Patients with squamous cell carcinoma of the head and neck (HNSCC) often develop second carcinomas elsewhere in the upper aerodigestive tract. Some of these paired tumors share a common origin, reflecting the ability of a single progenitor cell to replicate, expand, and populate contiguous regions of the upper aerodigestive tract-a process referred to as clonal expansion. The geographical limitations of clonal expansion, however, have not been adequately addressed. For example, it is not known whether a neoplastic clone from the oral cavity, pharynx, or larynx can migrate to the esophagus. We compared paired tumors from 16 patients with HNSCC and a second squamous cell carcinoma of the esophagus (ESCC) for patterns of allelic loss on chromosomal arms 3p, 9p, and 17p. Losses at these loci occur early during neoplastic transformation of the respiratory tract. In 14 cases (87%), the paired tumors had discordant patterns of allelic loss, suggesting that these tumors were not clonally related. Conversely, two (13%) of the 16 paired tumors had identical genetic alterations, which suggests clonal expansion as the mechanism underlying tumor multifocality. One clone spread from the hypopharynx into the cervical esophagus, and the other spread from the tonsil to the distal esophagus. Although most second ESCCs appear to arise as independent neoplasms, a clonal population of neoplastic cells is capable of traveling across substantial distances to give rise to second tumors at different anatomical sites.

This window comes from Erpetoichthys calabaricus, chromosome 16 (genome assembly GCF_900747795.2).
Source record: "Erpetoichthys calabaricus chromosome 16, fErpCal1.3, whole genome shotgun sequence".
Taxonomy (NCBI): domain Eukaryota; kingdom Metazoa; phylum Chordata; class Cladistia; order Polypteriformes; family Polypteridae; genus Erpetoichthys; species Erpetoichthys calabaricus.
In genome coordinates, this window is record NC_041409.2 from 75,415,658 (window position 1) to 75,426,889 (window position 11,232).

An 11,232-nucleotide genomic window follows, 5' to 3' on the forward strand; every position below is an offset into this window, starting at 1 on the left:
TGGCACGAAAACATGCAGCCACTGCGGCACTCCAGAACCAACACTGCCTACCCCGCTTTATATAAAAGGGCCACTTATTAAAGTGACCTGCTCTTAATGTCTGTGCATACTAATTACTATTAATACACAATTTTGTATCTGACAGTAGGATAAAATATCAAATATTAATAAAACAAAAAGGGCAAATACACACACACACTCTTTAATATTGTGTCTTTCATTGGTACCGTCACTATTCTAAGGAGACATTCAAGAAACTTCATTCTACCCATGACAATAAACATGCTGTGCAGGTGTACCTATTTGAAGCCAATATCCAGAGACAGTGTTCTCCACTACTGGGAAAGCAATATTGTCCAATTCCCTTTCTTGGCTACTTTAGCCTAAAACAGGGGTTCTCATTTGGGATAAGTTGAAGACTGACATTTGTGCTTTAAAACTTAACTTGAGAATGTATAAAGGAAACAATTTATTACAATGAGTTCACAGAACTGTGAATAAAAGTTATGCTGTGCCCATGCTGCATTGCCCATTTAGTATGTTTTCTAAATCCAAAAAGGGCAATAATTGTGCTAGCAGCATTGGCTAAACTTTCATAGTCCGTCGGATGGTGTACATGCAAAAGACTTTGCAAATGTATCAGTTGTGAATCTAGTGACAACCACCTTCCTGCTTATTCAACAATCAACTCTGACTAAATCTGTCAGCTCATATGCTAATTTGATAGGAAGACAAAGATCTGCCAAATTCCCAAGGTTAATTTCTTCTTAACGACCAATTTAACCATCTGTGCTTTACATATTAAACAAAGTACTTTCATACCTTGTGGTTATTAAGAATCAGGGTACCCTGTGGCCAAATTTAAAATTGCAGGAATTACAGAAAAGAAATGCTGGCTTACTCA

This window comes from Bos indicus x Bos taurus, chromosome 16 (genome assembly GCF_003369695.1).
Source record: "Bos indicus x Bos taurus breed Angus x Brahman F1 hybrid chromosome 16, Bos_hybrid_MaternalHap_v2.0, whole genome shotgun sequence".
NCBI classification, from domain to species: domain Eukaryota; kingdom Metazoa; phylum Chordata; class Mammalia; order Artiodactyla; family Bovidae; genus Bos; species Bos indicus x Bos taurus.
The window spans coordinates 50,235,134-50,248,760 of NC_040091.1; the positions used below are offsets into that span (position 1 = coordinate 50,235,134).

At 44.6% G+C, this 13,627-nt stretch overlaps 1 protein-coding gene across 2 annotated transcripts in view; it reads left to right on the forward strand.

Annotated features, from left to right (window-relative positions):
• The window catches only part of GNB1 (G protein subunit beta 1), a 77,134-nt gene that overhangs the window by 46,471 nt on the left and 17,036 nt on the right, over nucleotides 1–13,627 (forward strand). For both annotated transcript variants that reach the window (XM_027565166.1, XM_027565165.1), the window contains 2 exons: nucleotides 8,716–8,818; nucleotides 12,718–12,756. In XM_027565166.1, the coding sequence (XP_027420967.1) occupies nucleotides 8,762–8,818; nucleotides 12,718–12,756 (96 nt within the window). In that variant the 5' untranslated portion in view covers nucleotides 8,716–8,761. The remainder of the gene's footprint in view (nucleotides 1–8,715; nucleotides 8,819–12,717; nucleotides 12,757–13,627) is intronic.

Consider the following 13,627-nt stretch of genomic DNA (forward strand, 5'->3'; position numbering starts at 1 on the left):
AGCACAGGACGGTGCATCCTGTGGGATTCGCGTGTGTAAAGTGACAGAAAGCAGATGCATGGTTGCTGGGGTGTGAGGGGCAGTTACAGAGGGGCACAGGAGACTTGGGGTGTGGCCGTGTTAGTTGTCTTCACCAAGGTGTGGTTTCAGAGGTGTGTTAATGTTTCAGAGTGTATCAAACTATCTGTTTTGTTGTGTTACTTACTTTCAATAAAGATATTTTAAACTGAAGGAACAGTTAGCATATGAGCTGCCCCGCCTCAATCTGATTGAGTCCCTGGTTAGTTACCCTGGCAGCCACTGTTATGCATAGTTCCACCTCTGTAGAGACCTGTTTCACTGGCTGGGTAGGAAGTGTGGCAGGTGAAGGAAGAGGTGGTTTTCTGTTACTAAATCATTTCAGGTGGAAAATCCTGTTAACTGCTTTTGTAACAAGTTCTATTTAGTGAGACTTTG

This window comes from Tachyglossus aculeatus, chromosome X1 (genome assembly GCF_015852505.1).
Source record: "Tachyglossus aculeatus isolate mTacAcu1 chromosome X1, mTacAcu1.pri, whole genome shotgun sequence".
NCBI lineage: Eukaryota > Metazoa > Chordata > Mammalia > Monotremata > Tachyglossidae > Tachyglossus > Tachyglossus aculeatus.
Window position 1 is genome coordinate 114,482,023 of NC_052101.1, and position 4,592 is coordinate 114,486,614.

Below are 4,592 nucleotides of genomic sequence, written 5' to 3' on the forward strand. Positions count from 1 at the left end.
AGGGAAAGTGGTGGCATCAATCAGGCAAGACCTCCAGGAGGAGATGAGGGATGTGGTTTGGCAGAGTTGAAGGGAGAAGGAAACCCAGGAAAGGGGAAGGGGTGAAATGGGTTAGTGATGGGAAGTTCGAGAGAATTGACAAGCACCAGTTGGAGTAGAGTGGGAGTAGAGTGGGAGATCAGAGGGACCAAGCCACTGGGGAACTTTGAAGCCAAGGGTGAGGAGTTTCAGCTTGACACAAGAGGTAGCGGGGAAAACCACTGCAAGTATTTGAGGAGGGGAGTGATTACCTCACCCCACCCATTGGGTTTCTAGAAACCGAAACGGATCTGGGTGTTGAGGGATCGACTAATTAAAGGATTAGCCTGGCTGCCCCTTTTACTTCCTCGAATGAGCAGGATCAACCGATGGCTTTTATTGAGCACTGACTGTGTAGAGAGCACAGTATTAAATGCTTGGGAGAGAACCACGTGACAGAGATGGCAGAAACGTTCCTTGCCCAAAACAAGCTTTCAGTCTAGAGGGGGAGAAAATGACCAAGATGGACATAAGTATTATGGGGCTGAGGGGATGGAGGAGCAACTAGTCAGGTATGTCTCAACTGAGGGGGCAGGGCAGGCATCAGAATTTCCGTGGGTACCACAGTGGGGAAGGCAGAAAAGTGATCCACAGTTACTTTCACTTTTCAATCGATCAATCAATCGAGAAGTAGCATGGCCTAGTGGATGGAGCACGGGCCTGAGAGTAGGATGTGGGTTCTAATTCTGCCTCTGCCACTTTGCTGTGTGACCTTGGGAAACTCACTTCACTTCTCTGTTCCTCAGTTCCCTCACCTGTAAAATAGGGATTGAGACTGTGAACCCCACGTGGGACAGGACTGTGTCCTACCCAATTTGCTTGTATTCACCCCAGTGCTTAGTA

|Original language||English (US)|
|Number of pages||6|
|Journal||Clinical Cancer Research|
|Publication status||Published - Jul 1999|
ASJC Scopus subject areas
- Cancer Research